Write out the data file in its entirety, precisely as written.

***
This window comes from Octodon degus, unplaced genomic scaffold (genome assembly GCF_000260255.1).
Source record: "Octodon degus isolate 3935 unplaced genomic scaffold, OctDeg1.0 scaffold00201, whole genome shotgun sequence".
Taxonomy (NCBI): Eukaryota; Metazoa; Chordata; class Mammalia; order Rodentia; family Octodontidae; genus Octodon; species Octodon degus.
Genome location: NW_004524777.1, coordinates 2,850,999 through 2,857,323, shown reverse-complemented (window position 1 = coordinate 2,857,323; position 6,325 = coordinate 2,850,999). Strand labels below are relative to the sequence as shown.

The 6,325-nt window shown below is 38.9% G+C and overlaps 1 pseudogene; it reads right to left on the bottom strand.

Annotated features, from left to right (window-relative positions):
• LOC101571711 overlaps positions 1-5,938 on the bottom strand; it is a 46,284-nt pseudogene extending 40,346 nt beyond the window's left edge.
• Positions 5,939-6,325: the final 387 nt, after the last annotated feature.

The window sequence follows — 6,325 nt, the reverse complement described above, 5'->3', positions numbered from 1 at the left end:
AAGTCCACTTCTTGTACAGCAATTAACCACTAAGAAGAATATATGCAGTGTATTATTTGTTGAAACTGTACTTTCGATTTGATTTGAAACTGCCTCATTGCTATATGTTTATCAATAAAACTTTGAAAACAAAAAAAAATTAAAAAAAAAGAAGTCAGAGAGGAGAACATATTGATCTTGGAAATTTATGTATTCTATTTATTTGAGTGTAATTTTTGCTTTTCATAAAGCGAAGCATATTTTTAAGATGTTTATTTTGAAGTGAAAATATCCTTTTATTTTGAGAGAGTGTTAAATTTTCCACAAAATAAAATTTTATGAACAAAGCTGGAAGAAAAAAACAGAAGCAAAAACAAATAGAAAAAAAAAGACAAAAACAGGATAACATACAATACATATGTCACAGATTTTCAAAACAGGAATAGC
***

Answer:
This window comes from Octodon degus, unplaced genomic scaffold (genome assembly GCF_000260255.1).
Source record: "Octodon degus isolate 3935 unplaced genomic scaffold, OctDeg1.0 scaffold00201, whole genome shotgun sequence".
Taxonomy (NCBI): Eukaryota; Metazoa; Chordata; class Mammalia; order Rodentia; family Octodontidae; genus Octodon; species Octodon degus.
Genome location: NW_004524777.1, coordinates 2,850,999 through 2,857,323, shown reverse-complemented (window position 1 = coordinate 2,857,323; position 6,325 = coordinate 2,850,999). Strand labels below are relative to the sequence as shown.

The 6,325-nt window shown below is 38.9% G+C and overlaps 1 pseudogene; it reads right to left on the bottom strand.

Annotated features, from left to right (window-relative positions):
• LOC101571711 overlaps positions 1-5,938 on the bottom strand; it is a 46,284-nt pseudogene extending 40,346 nt beyond the window's left edge.
• Positions 5,939-6,325: the final 387 nt, after the last annotated feature.

The window sequence follows — 6,325 nt, the reverse complement described above, 5'->3', positions numbered from 1 at the left end:
AAGTCCACTTCTTGTACAGCAATTAACCACTAAGAAGAATATATGCAGTGTATTATTTGTTGAAACTGTACTTTCGATTTGATTTGAAACTGCCTCATTGCTATATGTTTATCAATAAAACTTTGAAAACAAAAAAAAATTAAAAAAAAAGAAGTCAGAGAGGAGAACATATTGATCTTGGAAATTTATGTATTCTATTTATTTGAGTGTAATTTTTGCTTTTCATAAAGCGAAGCATATTTTTAAGATGTTTATTTTGAAGTGAAAATATCCTTTTATTTTGAGAGAGTGTTAAATTTTCCACAAAATAAAATTTTATGAACAAAGCTGGAAGAAAAAAACAGAAGCAAAAACAAATAGAAAAAAAAAGACAAAAACAGGATAACATACAATACATATGTCACAGATTTTCAAAACAGGAATAGC